GB News Eamonn Holmes furious at potholes in UK roads
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Villagers are divided over the actions of a protester who has sprayed expletive-laden graffiti on a road to highlight the number of potholes. The messages appeared in Ancaster, Lincolnshire, over the weekend and included wording such as “Fix me, I’m f*****”, “Do me again”, and “I’m bored now”.
The identity of the street painter is a mystery, with some people in the village speculating it may be a teenager and others thinking it is just someone who is fed up with lorries making their home shake when they go past.
Ancaster parish council chairman David Sayer told Express.co.uk: “Clearly the wording and graphics of the graffiti are not what we want to see in a family village, however the sentiment and frustration we do share and it has proven to further highlight the issue.
“There is frustration when repair crews arrive and fill in a few of the holes in an area and then leave with the majority of holes unfilled.”
The councillor added: “Ermine Street is a regular ambulance route from Grantham to Lincoln Hospital and we regularly have speeding ambulances go past with blue lights, how they cope with the potholes is something we can only imagine, but not pleasant I am sure.
“We do also have a lot of HGV vehicles that use Ermine Street from local quarries, recycling centres and building sites, which does not help the pothole situation and we are in the early stages of raising a petition to request an advisory weight limit through the village.”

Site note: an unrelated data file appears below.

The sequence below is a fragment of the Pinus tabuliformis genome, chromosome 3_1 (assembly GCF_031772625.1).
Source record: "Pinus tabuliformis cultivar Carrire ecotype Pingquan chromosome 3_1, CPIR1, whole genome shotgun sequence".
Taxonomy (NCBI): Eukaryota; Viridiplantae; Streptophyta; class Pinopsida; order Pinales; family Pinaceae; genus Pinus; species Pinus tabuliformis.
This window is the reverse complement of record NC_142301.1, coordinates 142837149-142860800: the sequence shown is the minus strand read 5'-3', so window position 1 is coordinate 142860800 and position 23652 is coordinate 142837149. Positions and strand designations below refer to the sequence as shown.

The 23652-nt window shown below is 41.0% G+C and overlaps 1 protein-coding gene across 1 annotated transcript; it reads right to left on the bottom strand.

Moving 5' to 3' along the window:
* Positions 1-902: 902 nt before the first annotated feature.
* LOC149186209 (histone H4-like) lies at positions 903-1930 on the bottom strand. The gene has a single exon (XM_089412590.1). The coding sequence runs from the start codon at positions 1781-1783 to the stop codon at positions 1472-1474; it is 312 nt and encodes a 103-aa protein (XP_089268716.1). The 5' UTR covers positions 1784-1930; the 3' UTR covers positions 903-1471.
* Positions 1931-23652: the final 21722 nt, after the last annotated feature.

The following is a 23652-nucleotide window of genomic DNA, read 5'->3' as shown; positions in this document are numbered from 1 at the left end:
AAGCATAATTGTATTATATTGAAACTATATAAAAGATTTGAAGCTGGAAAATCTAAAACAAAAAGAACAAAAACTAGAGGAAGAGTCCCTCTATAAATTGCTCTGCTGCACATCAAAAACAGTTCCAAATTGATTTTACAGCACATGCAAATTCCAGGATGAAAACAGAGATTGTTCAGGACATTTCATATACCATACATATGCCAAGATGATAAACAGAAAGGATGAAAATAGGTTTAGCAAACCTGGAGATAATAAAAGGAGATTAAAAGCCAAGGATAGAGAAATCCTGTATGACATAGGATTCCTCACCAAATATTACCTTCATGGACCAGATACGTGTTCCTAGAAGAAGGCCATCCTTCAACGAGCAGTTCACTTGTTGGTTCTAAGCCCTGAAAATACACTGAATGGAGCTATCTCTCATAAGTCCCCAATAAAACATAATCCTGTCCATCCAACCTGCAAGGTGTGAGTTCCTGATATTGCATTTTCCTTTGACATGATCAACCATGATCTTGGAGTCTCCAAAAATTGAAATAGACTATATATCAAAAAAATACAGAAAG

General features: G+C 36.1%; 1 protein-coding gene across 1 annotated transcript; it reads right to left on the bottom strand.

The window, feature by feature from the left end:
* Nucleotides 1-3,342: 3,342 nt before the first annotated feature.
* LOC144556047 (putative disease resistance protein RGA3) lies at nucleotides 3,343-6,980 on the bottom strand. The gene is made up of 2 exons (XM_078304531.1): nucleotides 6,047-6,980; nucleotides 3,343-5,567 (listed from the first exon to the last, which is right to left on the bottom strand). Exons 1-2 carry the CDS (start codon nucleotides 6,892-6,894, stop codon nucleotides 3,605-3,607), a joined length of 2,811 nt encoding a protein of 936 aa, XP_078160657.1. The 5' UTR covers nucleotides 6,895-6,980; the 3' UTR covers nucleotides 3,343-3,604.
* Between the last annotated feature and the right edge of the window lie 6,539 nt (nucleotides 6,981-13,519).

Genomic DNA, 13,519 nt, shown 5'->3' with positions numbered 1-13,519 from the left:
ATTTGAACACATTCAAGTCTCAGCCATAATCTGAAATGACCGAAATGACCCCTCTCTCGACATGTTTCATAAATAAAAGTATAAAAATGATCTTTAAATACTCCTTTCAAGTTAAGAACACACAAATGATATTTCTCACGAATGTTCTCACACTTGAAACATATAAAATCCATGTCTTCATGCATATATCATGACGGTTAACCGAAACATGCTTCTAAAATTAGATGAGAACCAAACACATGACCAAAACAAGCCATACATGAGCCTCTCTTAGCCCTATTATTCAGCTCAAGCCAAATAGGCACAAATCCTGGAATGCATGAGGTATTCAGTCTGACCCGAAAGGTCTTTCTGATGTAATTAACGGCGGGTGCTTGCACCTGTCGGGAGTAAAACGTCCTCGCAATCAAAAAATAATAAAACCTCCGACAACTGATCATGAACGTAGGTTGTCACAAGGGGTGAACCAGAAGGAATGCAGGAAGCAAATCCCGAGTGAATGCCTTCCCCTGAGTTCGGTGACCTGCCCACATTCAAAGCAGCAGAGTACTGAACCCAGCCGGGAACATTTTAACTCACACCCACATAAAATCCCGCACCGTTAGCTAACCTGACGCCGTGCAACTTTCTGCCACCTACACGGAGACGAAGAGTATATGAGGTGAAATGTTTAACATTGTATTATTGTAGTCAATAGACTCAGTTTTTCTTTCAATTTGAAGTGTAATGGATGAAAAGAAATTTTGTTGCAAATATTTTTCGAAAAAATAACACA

Local resident Brita Bevis asked: “What’s more shocking? The words or the state of the road?”
And Carlie Baxter said: “I think the graffiti was amusing but I do think that parents of children would not want them to see the bad language.
“I think it has peaked people’s interest in the state of the road and that’s a good thing re: pushing for repairs.”
Adam Thorpe said: “The repairs are scheduled for March or so our councillor has said.
“Some bright spark decided to spray paint profanities on the road which meant that the council had to spend money covering that before more children were exposed to it.
“Not that the ‘artist’ can be more than a child themselves.”
Lincolnshire County Council has now removed the graffiti from the road.
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Richard Davies, executive member for highways at Lincolnshire County Council, said: “The damage to the road surface has become worse over the recent very cold snap, with some temporary repair works being lifted out of the holes as traffic drove over them.
“We have a crew going to site as soon as possible to make further temporary repairs to the parts worst affected.
“These works were measured up and ordered before the graffiti happened and when our officers went on site to do this, they were met with verbal abuse – which is something we will absolutely not tolerate.”
He says the clean-up operation to remove the graffiti had also diverted “vital funds” needed for repairs.
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